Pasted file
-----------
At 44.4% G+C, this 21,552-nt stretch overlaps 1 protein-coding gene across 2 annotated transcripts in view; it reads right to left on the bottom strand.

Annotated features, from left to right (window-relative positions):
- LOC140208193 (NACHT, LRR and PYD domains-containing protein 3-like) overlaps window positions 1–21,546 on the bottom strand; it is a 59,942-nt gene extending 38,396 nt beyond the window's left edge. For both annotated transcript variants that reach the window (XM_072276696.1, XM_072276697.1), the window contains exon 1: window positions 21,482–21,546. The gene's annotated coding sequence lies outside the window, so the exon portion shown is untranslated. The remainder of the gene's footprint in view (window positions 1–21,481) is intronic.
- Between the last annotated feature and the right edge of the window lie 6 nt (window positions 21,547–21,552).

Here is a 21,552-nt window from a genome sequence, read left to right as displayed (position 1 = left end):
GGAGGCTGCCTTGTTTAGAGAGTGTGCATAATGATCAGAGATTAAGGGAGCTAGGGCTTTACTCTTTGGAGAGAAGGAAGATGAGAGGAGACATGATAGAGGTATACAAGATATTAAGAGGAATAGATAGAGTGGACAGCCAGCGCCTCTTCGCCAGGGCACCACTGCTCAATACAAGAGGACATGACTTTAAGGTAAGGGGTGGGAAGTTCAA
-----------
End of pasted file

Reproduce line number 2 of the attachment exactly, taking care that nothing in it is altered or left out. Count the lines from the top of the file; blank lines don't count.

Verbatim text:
Annotated features, from left to right (window-relative positions):